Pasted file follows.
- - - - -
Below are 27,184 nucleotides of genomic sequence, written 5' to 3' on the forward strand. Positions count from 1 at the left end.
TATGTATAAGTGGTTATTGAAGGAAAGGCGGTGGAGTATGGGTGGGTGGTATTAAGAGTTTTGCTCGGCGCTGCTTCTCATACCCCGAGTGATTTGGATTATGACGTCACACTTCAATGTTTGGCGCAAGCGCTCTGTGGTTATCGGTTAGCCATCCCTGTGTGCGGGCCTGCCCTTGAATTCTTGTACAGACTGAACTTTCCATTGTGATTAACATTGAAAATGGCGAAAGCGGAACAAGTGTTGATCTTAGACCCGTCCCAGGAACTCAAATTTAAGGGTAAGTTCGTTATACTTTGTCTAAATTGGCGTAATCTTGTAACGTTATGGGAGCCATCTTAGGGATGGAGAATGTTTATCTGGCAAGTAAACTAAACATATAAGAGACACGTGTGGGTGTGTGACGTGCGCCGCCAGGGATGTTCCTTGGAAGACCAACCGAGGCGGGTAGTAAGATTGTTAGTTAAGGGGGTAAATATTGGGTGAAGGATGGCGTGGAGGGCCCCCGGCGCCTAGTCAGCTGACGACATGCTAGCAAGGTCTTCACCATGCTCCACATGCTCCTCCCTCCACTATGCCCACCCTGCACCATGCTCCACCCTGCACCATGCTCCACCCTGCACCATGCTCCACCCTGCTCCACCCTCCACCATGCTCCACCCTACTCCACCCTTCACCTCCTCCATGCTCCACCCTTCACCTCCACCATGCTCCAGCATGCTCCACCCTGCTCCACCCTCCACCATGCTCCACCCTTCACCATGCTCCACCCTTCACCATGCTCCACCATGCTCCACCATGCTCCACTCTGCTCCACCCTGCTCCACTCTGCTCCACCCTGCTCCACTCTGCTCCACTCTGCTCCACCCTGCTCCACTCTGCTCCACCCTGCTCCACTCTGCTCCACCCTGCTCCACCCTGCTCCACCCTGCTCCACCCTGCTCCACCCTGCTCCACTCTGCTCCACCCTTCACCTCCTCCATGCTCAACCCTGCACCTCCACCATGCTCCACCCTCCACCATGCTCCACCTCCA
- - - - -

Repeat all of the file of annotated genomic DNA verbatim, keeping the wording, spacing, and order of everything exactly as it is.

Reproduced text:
Below are 27,184 nucleotides of genomic sequence, written 5' to 3' on the forward strand. Positions count from 1 at the left end.
TATGTATAAGTGGTTATTGAAGGAAAGGCGGTGGAGTATGGGTGGGTGGTATTAAGAGTTTTGCTCGGCGCTGCTTCTCATACCCCGAGTGATTTGGATTATGACGTCACACTTCAATGTTTGGCGCAAGCGCTCTGTGGTTATCGGTTAGCCATCCCTGTGTGCGGGCCTGCCCTTGAATTCTTGTACAGACTGAACTTTCCATTGTGATTAACATTGAAAATGGCGAAAGCGGAACAAGTGTTGATCTTAGACCCGTCCCAGGAACTCAAATTTAAGGGTAAGTTCGTTATACTTTGTCTAAATTGGCGTAATCTTGTAACGTTATGGGAGCCATCTTAGGGATGGAGAATGTTTATCTGGCAAGTAAACTAAACATATAAGAGACACGTGTGGGTGTGTGACGTGCGCCGCCAGGGATGTTCCTTGGAAGACCAACCGAGGCGGGTAGTAAGATTGTTAGTTAAGGGGGTAAATATTGGGTGAAGGATGGCGTGGAGGGCCCCCGGCGCCTAGTCAGCTGACGACATGCTAGCAAGGTCTTCACCATGCTCCACATGCTCCTCCCTCCACTATGCCCACCCTGCACCATGCTCCACCCTGCACCATGCTCCACCCTGCACCATGCTCCACCCTGCTCCACCCTCCACCATGCTCCACCCTACTCCACCCTTCACCTCCTCCATGCTCCACCCTTCACCTCCACCATGCTCCAGCATGCTCCACCCTGCTCCACCCTCCACCATGCTCCACCCTTCACCATGCTCCACCCTTCACCATGCTCCACCATGCTCCACCATGCTCCACTCTGCTCCACCCTGCTCCACTCTGCTCCACCCTGCTCCACTCTGCTCCACTCTGCTCCACCCTGCTCCACTCTGCTCCACCCTGCTCCACTCTGCTCCACCCTGCTCCACCCTGCTCCACCCTGCTCCACCCTGCTCCACCCTGCTCCACTCTGCTCCACCCTTCACCTCCTCCATGCTCAACCCTGCACCTCCACCATGCTCCACCCTCCACCATGCTCCACCTCCA